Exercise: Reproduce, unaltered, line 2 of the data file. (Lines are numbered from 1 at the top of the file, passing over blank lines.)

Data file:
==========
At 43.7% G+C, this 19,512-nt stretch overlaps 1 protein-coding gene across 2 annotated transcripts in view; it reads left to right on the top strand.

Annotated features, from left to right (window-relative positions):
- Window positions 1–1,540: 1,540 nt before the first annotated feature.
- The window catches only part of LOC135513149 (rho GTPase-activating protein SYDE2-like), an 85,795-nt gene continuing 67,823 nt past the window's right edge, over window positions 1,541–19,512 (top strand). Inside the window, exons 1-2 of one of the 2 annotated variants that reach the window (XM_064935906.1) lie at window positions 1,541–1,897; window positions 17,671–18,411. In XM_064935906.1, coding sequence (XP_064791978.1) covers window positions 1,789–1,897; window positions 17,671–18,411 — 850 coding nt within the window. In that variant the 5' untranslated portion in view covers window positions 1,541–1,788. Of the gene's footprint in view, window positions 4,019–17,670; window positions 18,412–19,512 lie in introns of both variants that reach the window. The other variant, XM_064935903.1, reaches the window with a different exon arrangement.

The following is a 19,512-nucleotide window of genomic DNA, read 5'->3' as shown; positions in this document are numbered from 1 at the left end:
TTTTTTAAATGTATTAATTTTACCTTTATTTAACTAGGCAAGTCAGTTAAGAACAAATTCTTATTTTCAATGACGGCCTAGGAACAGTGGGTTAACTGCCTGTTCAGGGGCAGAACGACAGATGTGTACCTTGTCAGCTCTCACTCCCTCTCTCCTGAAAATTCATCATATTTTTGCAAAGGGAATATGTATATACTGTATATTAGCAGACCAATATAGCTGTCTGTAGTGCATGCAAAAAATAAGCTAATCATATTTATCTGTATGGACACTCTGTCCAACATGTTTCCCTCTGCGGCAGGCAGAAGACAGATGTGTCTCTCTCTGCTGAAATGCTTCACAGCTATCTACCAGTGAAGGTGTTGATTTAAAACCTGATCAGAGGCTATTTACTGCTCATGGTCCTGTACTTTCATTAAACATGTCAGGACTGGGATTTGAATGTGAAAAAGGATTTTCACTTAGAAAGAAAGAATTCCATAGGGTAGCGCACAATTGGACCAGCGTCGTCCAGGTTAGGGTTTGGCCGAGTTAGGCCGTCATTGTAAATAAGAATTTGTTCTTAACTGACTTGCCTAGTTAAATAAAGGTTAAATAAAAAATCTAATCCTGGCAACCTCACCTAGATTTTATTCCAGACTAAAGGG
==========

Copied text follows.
Annotated features, from left to right (window-relative positions):